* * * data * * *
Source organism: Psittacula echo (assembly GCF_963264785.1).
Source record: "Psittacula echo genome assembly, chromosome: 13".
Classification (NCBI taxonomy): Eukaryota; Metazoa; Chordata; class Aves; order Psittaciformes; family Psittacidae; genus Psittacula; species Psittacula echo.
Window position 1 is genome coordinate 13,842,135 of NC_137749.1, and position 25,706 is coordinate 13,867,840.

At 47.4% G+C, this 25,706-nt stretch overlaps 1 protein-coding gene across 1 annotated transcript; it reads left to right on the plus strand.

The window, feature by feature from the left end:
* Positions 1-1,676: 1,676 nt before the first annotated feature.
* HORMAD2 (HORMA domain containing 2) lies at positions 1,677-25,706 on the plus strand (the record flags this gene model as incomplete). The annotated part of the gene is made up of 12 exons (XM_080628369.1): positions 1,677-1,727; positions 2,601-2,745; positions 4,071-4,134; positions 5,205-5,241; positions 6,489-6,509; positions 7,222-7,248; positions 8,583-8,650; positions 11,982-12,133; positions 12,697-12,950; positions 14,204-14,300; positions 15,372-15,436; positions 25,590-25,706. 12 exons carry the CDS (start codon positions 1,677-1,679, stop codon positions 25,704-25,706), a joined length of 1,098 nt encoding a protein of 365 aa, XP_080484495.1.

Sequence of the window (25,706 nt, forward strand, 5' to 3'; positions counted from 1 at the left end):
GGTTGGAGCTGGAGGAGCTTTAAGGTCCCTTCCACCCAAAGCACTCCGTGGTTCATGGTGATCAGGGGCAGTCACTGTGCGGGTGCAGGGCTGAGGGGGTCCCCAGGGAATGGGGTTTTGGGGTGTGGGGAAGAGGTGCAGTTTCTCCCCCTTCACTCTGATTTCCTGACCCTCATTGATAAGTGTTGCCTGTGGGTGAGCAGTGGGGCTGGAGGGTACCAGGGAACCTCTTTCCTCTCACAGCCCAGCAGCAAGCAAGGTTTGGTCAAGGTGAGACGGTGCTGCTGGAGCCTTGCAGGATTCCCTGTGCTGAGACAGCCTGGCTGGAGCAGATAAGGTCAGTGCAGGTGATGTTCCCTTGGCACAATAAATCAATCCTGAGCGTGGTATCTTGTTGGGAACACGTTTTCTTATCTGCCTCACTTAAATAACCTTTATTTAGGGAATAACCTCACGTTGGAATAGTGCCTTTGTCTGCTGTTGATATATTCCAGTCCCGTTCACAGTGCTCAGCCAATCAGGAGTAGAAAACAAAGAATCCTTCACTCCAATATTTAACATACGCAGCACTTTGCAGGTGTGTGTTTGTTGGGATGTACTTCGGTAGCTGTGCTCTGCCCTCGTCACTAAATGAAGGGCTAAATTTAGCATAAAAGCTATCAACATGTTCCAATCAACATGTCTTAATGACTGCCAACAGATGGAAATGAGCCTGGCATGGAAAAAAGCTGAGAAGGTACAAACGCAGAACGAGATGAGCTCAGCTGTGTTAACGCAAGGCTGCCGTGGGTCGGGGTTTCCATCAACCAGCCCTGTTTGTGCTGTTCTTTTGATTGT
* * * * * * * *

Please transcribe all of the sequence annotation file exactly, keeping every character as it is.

Source organism: Psittacula echo (assembly GCF_963264785.1).
Source record: "Psittacula echo genome assembly, chromosome: 13".
Classification (NCBI taxonomy): Eukaryota; Metazoa; Chordata; class Aves; order Psittaciformes; family Psittacidae; genus Psittacula; species Psittacula echo.
Window position 1 is genome coordinate 13,842,135 of NC_137749.1, and position 25,706 is coordinate 13,867,840.

At 47.4% G+C, this 25,706-nt stretch overlaps 1 protein-coding gene across 1 annotated transcript; it reads left to right on the plus strand.

The window, feature by feature from the left end:
* Positions 1-1,676: 1,676 nt before the first annotated feature.
* HORMAD2 (HORMA domain containing 2) lies at positions 1,677-25,706 on the plus strand (the record flags this gene model as incomplete). The annotated part of the gene is made up of 12 exons (XM_080628369.1): positions 1,677-1,727; positions 2,601-2,745; positions 4,071-4,134; positions 5,205-5,241; positions 6,489-6,509; positions 7,222-7,248; positions 8,583-8,650; positions 11,982-12,133; positions 12,697-12,950; positions 14,204-14,300; positions 15,372-15,436; positions 25,590-25,706. 12 exons carry the CDS (start codon positions 1,677-1,679, stop codon positions 25,704-25,706), a joined length of 1,098 nt encoding a protein of 365 aa, XP_080484495.1.

Sequence of the window (25,706 nt, forward strand, 5' to 3'; positions counted from 1 at the left end):
GGTTGGAGCTGGAGGAGCTTTAAGGTCCCTTCCACCCAAAGCACTCCGTGGTTCATGGTGATCAGGGGCAGTCACTGTGCGGGTGCAGGGCTGAGGGGGTCCCCAGGGAATGGGGTTTTGGGGTGTGGGGAAGAGGTGCAGTTTCTCCCCCTTCACTCTGATTTCCTGACCCTCATTGATAAGTGTTGCCTGTGGGTGAGCAGTGGGGCTGGAGGGTACCAGGGAACCTCTTTCCTCTCACAGCCCAGCAGCAAGCAAGGTTTGGTCAAGGTGAGACGGTGCTGCTGGAGCCTTGCAGGATTCCCTGTGCTGAGACAGCCTGGCTGGAGCAGATAAGGTCAGTGCAGGTGATGTTCCCTTGGCACAATAAATCAATCCTGAGCGTGGTATCTTGTTGGGAACACGTTTTCTTATCTGCCTCACTTAAATAACCTTTATTTAGGGAATAACCTCACGTTGGAATAGTGCCTTTGTCTGCTGTTGATATATTCCAGTCCCGTTCACAGTGCTCAGCCAATCAGGAGTAGAAAACAAAGAATCCTTCACTCCAATATTTAACATACGCAGCACTTTGCAGGTGTGTGTTTGTTGGGATGTACTTCGGTAGCTGTGCTCTGCCCTCGTCACTAAATGAAGGGCTAAATTTAGCATAAAAGCTATCAACATGTTCCAATCAACATGTCTTAATGACTGCCAACAGATGGAAATGAGCCTGGCATGGAAAAAAGCTGAGAAGGTACAAACGCAGAACGAGATGAGCTCAGCTGTGTTAACGCAAGGCTGCCGTGGGTCGGGGTTTCCATCAACCAGCCCTGTTTGTGCTGTTCTTTTGATTGT